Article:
Myday.lk – First impressions

MyDay

Don’t know quite what to make of the recently launched MyDay.lk site.

The portal has Wijeya Newspapers backing it and is prominently featured on the websites of the group’s newspapers, such as the Daily Mirror. It was Sunanda Deshapriya who first alerted me to the existence of this new portal and having taken some time out (including registering myself) to check out the website, thought it was a good idea, terribly implemented.

On the one hand, kudos to Wijeya for promoting a new media culture amongst journalists and citizens in Sri Lanka – even if, for the moment, the portal only operates in English (thereby alienating the majority of journalists and citizens who are only conversant in Sinhala and Tamil). On the other hand, everything from the design of the portal to the standard of English in it is deplorable.

For instance, the home page for each user is called frmUserMissionControl on the title bar of the browser and inexplicably called Mission Control. The tag line of the site is also confusing – what on earth does “Freedom of the Day” supposed to mean? The web-pages use tired, 90’s looking design elements – this is as far removed from contemporary website design and functionality as you can imagine. There are annoying tickers that read “Still you have not Updated your Profile” (sic). The spelling is, as noted earlier, horrendous – photoes, Membes, freind, My Mall – are just some of the tragi-comic mistakes that litter this site.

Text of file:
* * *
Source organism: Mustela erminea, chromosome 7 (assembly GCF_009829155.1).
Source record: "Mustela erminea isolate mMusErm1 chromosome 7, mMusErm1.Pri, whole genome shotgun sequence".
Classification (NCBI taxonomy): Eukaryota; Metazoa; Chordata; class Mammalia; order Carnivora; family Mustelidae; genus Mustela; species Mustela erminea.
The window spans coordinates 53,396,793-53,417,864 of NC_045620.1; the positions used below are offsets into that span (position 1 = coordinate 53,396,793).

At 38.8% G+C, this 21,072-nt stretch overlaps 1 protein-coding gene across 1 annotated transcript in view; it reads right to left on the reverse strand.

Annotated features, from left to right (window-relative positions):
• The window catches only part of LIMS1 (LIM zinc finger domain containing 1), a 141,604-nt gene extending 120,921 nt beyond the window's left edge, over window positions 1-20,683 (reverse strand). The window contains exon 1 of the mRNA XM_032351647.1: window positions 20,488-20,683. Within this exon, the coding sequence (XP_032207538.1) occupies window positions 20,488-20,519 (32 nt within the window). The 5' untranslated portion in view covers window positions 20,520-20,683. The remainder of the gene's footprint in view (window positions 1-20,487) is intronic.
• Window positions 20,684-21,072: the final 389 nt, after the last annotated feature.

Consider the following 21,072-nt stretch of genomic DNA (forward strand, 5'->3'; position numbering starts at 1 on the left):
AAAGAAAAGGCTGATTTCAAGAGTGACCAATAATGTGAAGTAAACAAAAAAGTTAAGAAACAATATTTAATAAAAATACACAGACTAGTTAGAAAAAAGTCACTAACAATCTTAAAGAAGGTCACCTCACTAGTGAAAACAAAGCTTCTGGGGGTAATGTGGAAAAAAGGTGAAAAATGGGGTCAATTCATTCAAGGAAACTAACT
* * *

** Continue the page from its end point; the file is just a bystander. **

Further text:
The file uploads for multimedia have a stern warning in red “Note: If you upload Porn, your MyDay.lk account will be deleted.” Video uploads in particular are a joke – I can’t think of a single reason why anyone would upload a video to this site when faced with the potential of mature, user friendly and powerful websites such as YouTube and Google Video.

If the system is accurate however, as of today, there were 1,808 users – which is significant and rather inexplicable – given how poor this website is overall. It’s perhaps on account of the sheer marketing / brand / economic power of the Wijeya Group that they can promote this website amongst journalists and other citizens. There seem to be some serious blogs at a embryonic stage, rudimentary email features and a raft of other features that seem to have just been added in to populate the home-page with pretty icons, since there is really no uniform look and feel to the website, or way through which information can be exchanged between its many faces.

If nothing else, this website shows that a home grown online community portal can be built even in light of sophisticated social networking websites such as Flickr, YouTube or MySpace.

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